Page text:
Thankful For Positive Negativity

 

Thanksgiving provides an occasion where we can stop to consider our circumstances and to give thanks for them.  Unfortunately, in our materialistic society, our thankfulness is usually directed to things we have and not to things we don’t.  If we follow Paul’s directive in Ephesians 5:20, we should give thanks for everything; sometimes the things we should be the most thankful for are the things we are lacking, i.e., the positive negatives in our lives.

While superficially this statement may seem confusing, stop and think about it.  What are you glad that you don’t have?  Here’s an easy one.  I am glad that I DON’T have any physical disabilities.  I will be able to hear my four year old grandson sing a Thanksgiving blessing.  I will be able to see the table full of food that my daughter and I will prepare together for our holiday meal.

Admit it.  You have stood in front of your refrigerator and made the bold statement, “There’s nothing to eat.”  What you really mean is that there is nothing that you want to eat.  Food is in your refrigerator; what’s available just doesn’t strike your fancy.  Why not be thankful that you DON’T have bare cupboards like Old Mother Hubbard?

And those cupboards have to be located somewhere.  You can give thanks that you DON’T have to be labeled homeless.  My humble abode is just that.  It is humble and is not fit for consideration for a photo spread in Better Homes and Gardens.  But this humble abode does provide a roof over my head and prevents my exposure to the elements.

The elements can be devastating.  I DON’T have to worry about hurricane destruction to my house this hurricane season.  My residence is in Florida, so it is in a prime location for a visit from Jim Cantore and a storm for some reason innocently named after a human.  Who knew Marie was such a menace?  My humble abode has been spared the wrath from any sinister storm this year.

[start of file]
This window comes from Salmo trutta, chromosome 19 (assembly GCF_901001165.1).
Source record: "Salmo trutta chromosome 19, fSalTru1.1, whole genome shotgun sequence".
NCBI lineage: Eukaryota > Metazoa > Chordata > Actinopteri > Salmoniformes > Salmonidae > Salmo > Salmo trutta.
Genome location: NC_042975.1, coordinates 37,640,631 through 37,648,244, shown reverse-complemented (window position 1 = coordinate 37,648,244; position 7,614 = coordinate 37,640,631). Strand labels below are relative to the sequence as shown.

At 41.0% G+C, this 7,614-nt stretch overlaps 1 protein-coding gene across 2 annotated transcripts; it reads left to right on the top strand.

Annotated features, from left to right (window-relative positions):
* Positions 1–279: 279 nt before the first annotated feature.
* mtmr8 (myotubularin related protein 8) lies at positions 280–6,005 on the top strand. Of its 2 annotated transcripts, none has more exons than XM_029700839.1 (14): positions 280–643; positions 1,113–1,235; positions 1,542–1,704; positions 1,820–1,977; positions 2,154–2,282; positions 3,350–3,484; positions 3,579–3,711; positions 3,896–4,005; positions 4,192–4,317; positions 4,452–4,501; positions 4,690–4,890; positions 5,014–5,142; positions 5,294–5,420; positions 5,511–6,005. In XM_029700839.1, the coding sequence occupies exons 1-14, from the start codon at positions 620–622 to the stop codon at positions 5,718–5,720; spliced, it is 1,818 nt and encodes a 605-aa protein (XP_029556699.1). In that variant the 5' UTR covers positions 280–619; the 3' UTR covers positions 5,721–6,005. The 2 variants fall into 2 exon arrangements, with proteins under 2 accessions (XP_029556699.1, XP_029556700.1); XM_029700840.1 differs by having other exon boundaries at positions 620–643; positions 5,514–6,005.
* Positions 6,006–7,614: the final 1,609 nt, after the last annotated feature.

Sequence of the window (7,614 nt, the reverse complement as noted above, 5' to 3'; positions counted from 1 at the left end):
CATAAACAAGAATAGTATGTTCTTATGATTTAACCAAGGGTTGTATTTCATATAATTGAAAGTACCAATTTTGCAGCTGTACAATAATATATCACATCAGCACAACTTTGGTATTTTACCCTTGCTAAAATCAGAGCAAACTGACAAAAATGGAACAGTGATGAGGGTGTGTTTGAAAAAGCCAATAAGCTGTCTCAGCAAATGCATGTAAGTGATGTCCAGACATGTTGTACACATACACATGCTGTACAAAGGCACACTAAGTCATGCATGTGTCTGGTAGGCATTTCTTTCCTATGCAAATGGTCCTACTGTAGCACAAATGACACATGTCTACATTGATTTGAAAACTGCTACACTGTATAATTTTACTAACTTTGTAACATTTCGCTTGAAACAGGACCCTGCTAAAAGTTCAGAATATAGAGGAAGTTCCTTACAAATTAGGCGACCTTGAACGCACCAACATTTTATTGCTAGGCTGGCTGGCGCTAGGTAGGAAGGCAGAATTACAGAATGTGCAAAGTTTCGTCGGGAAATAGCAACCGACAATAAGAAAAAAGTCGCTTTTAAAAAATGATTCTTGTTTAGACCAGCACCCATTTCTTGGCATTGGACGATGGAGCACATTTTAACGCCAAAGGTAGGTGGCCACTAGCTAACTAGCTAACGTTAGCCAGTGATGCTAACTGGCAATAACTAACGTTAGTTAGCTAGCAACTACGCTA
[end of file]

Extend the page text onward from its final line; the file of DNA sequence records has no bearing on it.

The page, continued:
How am I warned about severe weather?  Why I can read about it on the Internet and in the newspaper.  I am not out of the loop because I DON’T suffer from illiteracy.  If I choose, I can read about who accused whom of what in the news.  I can read all about it–or not.  I can read something mindless, like the National Enquirer, or I can read a textbook to plan a lesson for the ESL class I volunteer teach to help others.

Speaking of books, I can freely purchase, carry and read a Bible in the country where I live.  I DON’T fear persecution here for my religious beliefs.  It is not a question of whether I can read a Bible; instead I have to determine which of numerous versions I desire to peruse and study.  I can bow my head and pray over my meal in a restaurant without worrying that the authorities will have my head for this behavior.  I can openly gather together with others of like faith to ask the Lord’s blessing.

While Thanksgiving is simply one day on a calendar containing 365 days in a year, I DON’T have to limit my thankfulness to that holiday.  I can and should be thankful on a daily basis for what I have and for what I DON’T.  If I DON’T limit my thankfulness to things I have, I will realize that I have more to be thankful for than I ever realized.  Yes, I appreciate those negatives in my life which are positive for me.

JUST WONDERING:  What negative thing can you give thanks for today that is a positive for you?

 

 

 

 

 

 

 

 

 

Let’s Talk Turkey